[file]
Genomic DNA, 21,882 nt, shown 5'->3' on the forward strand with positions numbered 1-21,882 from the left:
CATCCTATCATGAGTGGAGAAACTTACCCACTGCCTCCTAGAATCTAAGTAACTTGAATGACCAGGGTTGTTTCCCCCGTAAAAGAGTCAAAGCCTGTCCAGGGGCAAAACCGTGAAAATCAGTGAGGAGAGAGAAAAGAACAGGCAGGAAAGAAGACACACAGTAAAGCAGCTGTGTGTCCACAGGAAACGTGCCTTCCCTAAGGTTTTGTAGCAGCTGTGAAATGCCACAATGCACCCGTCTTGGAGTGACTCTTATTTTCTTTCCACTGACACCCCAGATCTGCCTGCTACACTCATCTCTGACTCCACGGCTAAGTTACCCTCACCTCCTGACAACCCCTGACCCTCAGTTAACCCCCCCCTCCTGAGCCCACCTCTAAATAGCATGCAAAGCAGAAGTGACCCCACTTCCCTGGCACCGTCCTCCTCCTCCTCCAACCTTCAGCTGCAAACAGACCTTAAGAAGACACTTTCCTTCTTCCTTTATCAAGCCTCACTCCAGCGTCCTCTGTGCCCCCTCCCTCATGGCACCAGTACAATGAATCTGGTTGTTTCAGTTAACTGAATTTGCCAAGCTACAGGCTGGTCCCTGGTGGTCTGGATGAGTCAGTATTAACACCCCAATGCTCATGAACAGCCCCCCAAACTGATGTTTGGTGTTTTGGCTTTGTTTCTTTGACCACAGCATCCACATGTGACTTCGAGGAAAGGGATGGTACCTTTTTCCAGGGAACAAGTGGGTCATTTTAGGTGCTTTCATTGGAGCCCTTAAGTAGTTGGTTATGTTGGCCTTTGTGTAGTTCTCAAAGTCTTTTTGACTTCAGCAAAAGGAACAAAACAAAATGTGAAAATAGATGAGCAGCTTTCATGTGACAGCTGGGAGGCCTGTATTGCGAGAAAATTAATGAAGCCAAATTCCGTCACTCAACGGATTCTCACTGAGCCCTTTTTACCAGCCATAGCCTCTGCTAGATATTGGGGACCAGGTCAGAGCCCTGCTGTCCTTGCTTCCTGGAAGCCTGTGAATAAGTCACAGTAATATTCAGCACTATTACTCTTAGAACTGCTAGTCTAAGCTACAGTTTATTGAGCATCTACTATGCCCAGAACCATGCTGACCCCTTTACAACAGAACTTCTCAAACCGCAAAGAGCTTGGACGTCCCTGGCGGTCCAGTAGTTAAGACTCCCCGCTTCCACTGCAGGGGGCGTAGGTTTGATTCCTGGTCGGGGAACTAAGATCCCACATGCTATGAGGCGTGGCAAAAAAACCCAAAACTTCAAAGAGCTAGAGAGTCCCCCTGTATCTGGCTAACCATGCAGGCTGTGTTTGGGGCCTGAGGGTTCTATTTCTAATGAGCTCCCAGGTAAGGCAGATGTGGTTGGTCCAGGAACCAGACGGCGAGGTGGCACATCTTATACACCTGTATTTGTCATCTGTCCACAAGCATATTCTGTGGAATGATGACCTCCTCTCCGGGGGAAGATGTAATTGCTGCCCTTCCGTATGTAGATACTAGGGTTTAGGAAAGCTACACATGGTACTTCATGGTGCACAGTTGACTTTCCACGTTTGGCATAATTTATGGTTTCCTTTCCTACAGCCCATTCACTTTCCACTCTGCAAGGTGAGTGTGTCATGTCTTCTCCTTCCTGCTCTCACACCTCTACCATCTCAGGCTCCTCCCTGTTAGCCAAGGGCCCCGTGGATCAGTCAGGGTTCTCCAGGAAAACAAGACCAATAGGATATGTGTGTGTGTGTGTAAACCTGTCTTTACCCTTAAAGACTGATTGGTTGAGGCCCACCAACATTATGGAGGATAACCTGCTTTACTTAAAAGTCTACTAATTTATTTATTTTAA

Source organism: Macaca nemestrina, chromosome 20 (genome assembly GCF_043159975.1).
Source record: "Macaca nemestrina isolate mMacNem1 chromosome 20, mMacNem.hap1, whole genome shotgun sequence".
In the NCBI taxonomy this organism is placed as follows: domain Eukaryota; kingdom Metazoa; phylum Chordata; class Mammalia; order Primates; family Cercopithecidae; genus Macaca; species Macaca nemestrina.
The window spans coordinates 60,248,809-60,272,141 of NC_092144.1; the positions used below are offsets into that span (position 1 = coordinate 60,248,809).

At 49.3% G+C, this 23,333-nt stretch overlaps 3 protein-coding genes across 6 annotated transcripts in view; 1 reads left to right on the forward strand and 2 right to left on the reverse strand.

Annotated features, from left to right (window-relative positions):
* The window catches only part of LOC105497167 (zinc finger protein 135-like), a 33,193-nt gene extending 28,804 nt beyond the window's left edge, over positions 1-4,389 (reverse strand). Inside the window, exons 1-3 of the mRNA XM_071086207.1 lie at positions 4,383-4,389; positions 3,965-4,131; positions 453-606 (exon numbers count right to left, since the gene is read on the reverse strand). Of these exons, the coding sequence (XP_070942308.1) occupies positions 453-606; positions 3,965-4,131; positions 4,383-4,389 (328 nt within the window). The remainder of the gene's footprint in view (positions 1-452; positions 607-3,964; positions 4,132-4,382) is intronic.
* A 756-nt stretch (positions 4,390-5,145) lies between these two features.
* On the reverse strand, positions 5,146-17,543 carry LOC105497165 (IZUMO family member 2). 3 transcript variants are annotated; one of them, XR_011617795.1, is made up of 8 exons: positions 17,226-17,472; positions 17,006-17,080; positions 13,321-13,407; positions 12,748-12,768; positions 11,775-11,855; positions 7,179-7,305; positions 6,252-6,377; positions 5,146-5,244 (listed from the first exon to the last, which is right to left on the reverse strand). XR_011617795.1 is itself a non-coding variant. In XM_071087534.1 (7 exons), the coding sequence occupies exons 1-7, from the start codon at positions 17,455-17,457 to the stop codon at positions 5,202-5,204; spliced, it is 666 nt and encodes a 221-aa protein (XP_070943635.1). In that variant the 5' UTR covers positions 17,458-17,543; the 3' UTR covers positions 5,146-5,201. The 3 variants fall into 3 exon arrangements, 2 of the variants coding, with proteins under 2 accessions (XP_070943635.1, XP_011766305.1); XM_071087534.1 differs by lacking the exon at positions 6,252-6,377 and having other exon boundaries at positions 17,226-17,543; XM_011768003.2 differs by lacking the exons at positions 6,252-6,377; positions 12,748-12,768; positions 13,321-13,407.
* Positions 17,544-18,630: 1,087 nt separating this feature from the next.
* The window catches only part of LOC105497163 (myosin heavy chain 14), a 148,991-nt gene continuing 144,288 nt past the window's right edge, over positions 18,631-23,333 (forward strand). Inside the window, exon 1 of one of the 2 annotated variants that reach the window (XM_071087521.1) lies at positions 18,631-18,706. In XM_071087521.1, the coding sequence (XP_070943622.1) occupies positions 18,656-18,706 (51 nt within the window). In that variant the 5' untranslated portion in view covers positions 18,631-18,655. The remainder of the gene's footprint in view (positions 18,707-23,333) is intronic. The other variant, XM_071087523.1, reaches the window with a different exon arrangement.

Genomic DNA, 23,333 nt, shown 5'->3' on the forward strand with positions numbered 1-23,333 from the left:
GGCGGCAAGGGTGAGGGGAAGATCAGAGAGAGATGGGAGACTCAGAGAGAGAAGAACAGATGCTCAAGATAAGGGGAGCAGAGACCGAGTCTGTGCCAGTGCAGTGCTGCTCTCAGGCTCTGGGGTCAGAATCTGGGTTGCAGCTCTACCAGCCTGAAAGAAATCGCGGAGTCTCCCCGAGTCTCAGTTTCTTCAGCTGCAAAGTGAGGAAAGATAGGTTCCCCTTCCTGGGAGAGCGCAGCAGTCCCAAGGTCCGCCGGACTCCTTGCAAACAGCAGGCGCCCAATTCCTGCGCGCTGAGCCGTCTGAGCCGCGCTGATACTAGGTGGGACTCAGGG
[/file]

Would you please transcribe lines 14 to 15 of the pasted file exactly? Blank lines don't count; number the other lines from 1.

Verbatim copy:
Genomic DNA, 23,333 nt, shown 5'->3' on the forward strand with positions numbered 1-23,333 from the left:
GGCGGCAAGGGTGAGGGGAAGATCAGAGAGAGATGGGAGACTCAGAGAGAGAAGAACAGATGCTCAAGATAAGGGGAGCAGAGACCGAGTCTGTGCCAGTGCAGTGCTGCTCTCAGGCTCTGGGGTCAGAATCTGGGTTGCAGCTCTACCAGCCTGAAAGAAATCGCGGAGTCTCCCCGAGTCTCAGTTTCTTCAGCTGCAAAGTGAGGAAAGATAGGTTCCCCTTCCTGGGAGAGCGCAGCAGTCCCAAGGTCCGCCGGACTCCTTGCAAACAGCAGGCGCCCAATTCCTGCGCGCTGAGCCGTCTGAGCCGCGCTGATACTAGGTGGGACTCAGGG